by Xu Ke
BEIJING, Jan. 24 (Xinhua) -- Regional cooperation always remains the mainstream of bilateral ties between China and the Southeast Asian countries despite their territorial disputes in the South China Sea.
As leaders of the Association of Southeast Asian Nations (ASEAN) gather on Friday at a session of the World Economic Forum in Davos, Switzerland, the South China Sea issue is likely to be one of several issues to be talked about.
The leaders can make use of the forum to discuss how to further enhance regional cooperation, peace and prosperity.
For decades, the South China Sea issue has been lingering over, but maritime disputes will not necessarily lead to confrontation in the region.
Over the years, instead of skirmishing with each other for territorial gains, China and ASEAN countries have enjoyed rapid economic growth and smooth development of bilateral ties, and maintained a rather stable regional situation.
That's because they share tremendous common interests despite limited territorial differences.
China is now the largest trading partner of the ASEAN countries, while the regional bloc has grown to become China's third biggest trading partner, after the European Union and the United States.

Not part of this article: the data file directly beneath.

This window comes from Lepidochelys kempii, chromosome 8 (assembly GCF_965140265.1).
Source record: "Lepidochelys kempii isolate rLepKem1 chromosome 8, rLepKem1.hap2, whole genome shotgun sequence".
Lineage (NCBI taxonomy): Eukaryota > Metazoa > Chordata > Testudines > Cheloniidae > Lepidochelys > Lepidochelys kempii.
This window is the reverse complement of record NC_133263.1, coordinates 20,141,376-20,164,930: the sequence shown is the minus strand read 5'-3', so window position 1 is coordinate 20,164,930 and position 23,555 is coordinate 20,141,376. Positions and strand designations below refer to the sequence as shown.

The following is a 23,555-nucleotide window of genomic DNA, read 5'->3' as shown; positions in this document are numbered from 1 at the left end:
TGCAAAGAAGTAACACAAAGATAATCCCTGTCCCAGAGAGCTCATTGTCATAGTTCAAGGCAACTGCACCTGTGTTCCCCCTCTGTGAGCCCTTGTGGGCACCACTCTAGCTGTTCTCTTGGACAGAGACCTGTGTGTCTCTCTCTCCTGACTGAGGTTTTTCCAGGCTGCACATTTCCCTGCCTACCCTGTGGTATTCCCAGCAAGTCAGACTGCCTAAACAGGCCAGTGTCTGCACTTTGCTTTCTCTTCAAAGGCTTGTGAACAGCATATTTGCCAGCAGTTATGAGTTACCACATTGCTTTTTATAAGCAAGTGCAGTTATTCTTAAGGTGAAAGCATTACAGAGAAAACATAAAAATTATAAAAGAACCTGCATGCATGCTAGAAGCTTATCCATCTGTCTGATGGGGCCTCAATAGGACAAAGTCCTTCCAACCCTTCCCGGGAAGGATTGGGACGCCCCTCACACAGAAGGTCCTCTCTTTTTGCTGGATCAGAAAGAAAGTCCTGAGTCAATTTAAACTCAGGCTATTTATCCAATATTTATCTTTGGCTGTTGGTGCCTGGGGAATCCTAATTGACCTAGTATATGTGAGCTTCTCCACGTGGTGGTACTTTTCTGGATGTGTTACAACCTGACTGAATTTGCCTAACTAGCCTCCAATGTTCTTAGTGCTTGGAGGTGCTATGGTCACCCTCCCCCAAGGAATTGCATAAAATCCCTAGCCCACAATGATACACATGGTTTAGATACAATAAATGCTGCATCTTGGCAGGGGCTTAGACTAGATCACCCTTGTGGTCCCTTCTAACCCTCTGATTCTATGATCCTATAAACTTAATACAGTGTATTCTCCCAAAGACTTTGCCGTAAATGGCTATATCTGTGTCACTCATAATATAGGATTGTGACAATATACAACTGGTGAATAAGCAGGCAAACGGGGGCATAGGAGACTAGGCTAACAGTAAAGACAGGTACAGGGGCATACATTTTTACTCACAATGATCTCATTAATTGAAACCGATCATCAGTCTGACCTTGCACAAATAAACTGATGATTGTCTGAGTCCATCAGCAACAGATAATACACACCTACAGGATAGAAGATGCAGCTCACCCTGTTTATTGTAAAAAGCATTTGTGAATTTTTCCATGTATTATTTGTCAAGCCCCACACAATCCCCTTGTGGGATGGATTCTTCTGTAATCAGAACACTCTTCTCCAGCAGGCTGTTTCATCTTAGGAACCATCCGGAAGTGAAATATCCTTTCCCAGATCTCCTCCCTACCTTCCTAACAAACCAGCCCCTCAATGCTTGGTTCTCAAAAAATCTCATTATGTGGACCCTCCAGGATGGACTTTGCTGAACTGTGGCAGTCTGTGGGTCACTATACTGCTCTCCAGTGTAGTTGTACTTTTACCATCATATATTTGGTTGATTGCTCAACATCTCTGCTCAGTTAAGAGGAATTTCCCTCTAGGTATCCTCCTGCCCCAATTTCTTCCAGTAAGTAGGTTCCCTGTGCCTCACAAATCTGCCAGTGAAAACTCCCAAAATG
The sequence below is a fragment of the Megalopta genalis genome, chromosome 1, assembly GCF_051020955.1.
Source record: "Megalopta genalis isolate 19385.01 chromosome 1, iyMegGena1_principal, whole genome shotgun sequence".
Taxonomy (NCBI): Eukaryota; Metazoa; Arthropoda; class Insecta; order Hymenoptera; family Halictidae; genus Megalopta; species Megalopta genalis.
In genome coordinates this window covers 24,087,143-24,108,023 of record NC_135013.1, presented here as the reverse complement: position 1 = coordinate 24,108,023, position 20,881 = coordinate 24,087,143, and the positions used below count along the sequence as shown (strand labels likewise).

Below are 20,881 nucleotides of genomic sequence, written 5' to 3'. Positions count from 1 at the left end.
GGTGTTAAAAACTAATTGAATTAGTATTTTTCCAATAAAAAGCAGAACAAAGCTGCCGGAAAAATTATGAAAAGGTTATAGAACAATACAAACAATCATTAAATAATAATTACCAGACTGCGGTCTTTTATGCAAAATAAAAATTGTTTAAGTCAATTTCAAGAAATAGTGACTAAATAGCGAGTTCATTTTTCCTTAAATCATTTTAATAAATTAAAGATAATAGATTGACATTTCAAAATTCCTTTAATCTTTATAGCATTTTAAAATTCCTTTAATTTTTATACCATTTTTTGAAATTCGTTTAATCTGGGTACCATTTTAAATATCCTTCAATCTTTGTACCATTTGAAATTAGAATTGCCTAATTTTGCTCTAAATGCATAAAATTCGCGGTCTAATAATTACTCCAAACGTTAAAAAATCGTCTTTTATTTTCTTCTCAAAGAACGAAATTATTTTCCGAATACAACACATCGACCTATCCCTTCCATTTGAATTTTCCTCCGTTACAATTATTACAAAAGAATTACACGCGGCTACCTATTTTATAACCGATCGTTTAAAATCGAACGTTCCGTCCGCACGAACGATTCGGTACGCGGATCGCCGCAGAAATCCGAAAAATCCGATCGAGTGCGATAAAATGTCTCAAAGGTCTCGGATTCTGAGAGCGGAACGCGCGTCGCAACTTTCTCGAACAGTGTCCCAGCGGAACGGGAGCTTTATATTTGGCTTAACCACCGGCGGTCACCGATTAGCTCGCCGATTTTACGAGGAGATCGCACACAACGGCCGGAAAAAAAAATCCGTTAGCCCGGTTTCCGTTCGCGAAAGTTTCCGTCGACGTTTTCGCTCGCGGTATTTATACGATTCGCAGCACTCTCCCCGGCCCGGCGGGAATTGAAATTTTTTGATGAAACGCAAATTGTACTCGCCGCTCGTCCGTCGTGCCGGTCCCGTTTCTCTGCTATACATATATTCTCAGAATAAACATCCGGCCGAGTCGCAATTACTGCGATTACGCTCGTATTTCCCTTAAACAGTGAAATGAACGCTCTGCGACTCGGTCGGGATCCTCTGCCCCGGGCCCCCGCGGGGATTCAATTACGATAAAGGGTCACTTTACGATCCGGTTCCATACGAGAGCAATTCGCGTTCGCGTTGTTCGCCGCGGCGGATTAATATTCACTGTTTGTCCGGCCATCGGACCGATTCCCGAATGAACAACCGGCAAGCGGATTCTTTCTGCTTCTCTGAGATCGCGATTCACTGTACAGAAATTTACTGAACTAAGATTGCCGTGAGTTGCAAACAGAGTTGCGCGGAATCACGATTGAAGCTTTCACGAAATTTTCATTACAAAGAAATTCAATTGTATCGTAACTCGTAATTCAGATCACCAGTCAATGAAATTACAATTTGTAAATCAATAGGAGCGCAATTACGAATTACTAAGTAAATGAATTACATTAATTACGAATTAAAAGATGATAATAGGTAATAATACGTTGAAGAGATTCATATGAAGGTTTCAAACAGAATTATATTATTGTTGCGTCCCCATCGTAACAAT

To further expand their trade interactions, the two sides have established a free trade area in 2010, one of the largest among all developing countries.
Moreover, China's new leadership has attached great importance to developing ties with the ASEAN members, viewing it a key part of Beijing's foreign policy priority.
By shelving their differences and focusing on common development, it will buy time for all relevant parties to figure out effective and lasting solutions to their disputes.
The joint development of gas and oil resources in regional waters could be one of the workable ways in which those in the region deal with their disputes before the arrival of a final settlement.
Meanwhile, it will be appreciated if external players stop meddling in the regional maritime rows and avoid sending wrong signals that would encourage some regional countries to take reckless actions.
Rome was not built in a day. The complicated territorial disputes cannot be settled right away.
What the Asian countries should do at the moment is to commit themselves to seeking a peaceful settlement of sea-related issues through friendly consultations, and joining hands to push further forward their cooperation.
China calls for full implementation of DOC
BEIJING, Jan. 21 (Xinhua) -- China on Tuesday urged all parties to comprehensively implement the declaration on the conduct of parties in the South China Sea (DOC).
Chinese Foreign Ministry spokesman Hong Lei said at a regular press briefing that China has indisputable sovereignty over the South China Sea islands and adjacent waters and has always advocated addressing the disputes through direct discussion with the countries involved. Full story
S. China Sea rules no threat to peace, experts say
BEIJING, Jan. 15 (Xinhuanet) -- China's amendments to its fishing rules aim to enhance management of its administrative waters in the South China Sea, and will not hamper freedom of navigation or regional security, observers said.
"The concepts of the South China Sea — international waters and waters under Chinese jurisdiction vary in terms of their implications," said Wu Shicun, president of the National Institute for South China Sea Studies. Full story